Christian hope can be found throughout the media, even in pop culture, says Nathan Baxter, associate professor of communication arts. This semester in his selected topics course called, “Group and Leadership Communication,” Baxter and his students have explored theories and examples of leadership in various media. In one section of the class, they’ve looked at specific films that reflect the issues they’ve studied, and then developed three panel discussions for this year’s Symposium. The series, ”Titans, Teens, & Tiaras—Cinematic Glimpses of Christian Hope” examines such issues in the films, “Remember the Titans,” “Mean Girls” and “Little Miss Sunshine.” Here’s how Baxter describe the series:

“Pop culture provides windows into a culture’s soul—at least for those with eyes to look through, and not merely at, those windows. And the soul is a home of hopes—horizons of the possible and impossible, dreams of how to move toward those horizons. Some of those horizons move in the directions of Christian Hope, some dream us along (often) well-intentioned paths that lead toward destruction. Whatever their direction, dreams grow—and die—in community, nourished and energized or stunted and polluted through countless acts of communication.

Christian media literacy in part involves learning to look through those windows into our cultural soul—to move beyond merely “consuming” or merely “critiquing” pop culture (see Andy Crouch, Culture-Making). If Josef Piper is right that humans thrive when hopes sustain the tensions that keep us “on the way” toward God’s coming kingdom (On Hope), and if part of faithful ministry means building on aspects of culture that move in the direction of God’s calling and purposes, then faithful media literacy looks through “windows” to notice horizons of hope and to cultivate life-giving tensions. These cultural hopes are what N.T. Wright calls “echoes of a Voice” (Simply Christian): richly poignant variations and blends of longings for Justice, quests for Spirituality, hunger for Relationships, and delights in Beauty.The company we keep on the way can make and break the journey (a major theme of Bunyan’s Pilgrim’s Progress). The involuntary company of family, the partly voluntary company of friends, the highly intentional company of teammates—all shape our horizons and guide our dreams, influencing how we respond to the “echoes of a Voice.” Not only the company we keep, but the stories we follow can make a difference on the journey. The films that fire our imaginations can also helps us reflect on the hopes learned and lost, dared and discarded, revived and reframed.

Three teams of students studying Group and Leadership Communication (COM 371) have selected three cinematic windows into cultural hopes. We long for good leaders and meaningful teamwork and find ourselves frustrated. Remember the Titans gives glimpses of hopes for justice and relationships revived and reframed through wise leadership and courageous teamwork. We dream of belonging with friends who help us become our better selves, yet the company we seek or get stuck with can subvert security and integrity. Mean Girls offers surprisingly insightful comedic glimpses of the shifting horizons of identity-formation that resonate with the echoes of beauty and relationships. For better or worse our families teach and torture our early and later dreams. Little Miss Sunshine’s dark comedy shows hopes renewed despite deep inter-generational dysfunctions, portraying a surprising synergy of longings for justice, beauty, relationship, and even spirituality.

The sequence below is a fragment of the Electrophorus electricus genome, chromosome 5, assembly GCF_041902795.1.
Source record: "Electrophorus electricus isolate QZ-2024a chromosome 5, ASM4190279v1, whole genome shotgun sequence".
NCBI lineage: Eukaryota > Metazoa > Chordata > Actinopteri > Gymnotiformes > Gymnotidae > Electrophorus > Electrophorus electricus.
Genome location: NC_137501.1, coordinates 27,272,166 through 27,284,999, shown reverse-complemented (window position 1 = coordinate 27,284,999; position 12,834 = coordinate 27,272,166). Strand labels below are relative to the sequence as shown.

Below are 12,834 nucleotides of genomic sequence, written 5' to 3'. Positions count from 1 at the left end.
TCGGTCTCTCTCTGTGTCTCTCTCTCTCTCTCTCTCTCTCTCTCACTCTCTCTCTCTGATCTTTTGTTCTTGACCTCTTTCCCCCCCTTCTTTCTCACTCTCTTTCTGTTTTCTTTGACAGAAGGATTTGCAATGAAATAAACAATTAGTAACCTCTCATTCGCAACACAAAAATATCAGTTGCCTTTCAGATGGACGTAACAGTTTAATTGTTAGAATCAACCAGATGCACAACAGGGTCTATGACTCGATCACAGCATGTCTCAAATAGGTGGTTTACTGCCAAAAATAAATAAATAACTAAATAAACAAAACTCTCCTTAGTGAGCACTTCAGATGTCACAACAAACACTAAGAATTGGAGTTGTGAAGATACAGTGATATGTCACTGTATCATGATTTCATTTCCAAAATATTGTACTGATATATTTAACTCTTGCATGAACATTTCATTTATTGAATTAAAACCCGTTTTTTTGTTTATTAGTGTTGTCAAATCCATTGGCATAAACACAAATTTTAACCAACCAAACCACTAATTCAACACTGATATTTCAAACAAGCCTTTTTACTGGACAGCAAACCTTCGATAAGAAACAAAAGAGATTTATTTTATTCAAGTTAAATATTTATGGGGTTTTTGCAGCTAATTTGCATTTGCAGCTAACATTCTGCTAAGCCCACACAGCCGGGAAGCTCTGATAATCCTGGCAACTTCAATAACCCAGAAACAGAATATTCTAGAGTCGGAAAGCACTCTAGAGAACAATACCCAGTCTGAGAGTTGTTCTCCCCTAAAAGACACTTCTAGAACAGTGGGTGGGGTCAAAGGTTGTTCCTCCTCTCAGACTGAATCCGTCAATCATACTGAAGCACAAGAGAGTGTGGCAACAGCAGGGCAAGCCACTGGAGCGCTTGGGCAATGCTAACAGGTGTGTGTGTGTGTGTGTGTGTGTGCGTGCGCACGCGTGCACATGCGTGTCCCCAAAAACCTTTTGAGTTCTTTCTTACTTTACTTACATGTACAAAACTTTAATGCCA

Titans, Teens, & Tiaras: Cinematic Glimpses of Christian Hope will be a three-session series exploring how hopes take shape through communication within the groups in which we find ourselves “on the way.” Each session will provide film-clip-based opportunities wrestle with communication practices that help or hinder hopes that we can see “through” the windows of film.

Each team has submitted an application for their session. Ideally, we’d like to offer them as a series of hour-long sessions, sequenced to allow symposium attendees to start with the session on Remember the Titans, to continue later with the session on Mean Girls, and to conclude the series with the session on Little Miss Sunshine. Each session is designed to work well independently. Additionally, though, each team is developing ways to encourage session participants to notice connections among the sessions. Ideally, we would have the first session mid-morning, the second session late morning or early afternoon, and the final session in the late afternoon.”